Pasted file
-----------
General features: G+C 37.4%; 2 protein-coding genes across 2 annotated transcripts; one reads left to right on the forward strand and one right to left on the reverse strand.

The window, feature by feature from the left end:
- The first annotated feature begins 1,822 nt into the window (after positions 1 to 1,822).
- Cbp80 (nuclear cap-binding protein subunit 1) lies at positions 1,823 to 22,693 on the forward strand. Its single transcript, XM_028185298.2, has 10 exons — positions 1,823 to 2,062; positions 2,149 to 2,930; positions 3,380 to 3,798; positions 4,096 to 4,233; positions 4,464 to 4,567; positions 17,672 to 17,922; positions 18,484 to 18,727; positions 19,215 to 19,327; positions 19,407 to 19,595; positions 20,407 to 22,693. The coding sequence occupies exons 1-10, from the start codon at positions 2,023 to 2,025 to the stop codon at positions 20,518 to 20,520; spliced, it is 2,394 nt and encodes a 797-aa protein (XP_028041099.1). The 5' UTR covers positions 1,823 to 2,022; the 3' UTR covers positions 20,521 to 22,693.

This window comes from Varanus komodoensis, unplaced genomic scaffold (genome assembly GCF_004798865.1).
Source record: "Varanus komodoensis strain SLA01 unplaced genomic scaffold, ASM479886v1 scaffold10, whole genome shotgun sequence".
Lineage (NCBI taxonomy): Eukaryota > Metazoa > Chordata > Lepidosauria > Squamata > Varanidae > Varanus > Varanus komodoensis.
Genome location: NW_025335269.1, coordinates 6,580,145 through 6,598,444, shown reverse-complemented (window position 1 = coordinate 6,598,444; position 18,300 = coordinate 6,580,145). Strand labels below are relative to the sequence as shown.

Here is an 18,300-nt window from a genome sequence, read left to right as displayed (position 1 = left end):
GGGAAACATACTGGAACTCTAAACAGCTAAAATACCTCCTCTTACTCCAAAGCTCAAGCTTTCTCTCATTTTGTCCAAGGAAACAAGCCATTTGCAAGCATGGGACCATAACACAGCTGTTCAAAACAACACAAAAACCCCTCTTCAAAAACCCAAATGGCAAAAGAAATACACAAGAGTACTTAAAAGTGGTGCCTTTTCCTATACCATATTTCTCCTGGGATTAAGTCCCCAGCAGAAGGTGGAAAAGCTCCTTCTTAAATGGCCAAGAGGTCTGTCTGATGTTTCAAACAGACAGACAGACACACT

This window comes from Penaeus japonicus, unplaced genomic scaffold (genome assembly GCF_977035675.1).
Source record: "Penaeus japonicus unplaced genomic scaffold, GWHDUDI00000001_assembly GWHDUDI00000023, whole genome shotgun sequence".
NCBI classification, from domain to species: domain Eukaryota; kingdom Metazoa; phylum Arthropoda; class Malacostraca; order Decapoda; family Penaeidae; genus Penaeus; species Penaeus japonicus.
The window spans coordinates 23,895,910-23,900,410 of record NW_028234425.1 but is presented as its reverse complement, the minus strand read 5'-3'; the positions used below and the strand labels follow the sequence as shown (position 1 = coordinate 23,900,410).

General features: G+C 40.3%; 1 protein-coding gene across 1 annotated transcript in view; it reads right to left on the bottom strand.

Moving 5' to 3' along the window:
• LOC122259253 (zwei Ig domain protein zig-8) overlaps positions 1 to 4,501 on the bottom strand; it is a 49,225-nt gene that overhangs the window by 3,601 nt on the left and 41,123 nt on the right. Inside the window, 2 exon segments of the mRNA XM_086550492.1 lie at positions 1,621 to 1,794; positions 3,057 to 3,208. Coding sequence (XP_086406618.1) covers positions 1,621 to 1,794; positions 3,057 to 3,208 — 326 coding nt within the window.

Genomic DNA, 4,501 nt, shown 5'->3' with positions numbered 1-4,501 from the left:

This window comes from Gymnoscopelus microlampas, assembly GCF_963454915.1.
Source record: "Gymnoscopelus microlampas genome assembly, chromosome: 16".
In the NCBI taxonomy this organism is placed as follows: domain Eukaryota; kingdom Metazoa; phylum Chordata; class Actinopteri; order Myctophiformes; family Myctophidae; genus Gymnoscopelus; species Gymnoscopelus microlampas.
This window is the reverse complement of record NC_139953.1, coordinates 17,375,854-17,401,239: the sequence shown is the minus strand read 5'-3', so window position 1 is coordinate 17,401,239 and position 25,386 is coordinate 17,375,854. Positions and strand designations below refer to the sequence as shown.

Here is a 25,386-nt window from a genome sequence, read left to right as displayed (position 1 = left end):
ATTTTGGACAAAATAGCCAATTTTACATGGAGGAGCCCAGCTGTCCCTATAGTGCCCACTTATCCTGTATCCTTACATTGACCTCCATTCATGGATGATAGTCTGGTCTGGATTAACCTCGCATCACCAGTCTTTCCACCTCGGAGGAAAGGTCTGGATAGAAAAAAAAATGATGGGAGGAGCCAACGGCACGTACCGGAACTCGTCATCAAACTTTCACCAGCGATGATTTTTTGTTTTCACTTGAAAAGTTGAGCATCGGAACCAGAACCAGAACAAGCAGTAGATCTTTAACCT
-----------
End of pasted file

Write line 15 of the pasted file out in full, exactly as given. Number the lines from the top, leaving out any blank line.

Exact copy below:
General features: G+C 40.3%; 1 protein-coding gene across 1 annotated transcript in view; it reads right to left on the bottom strand.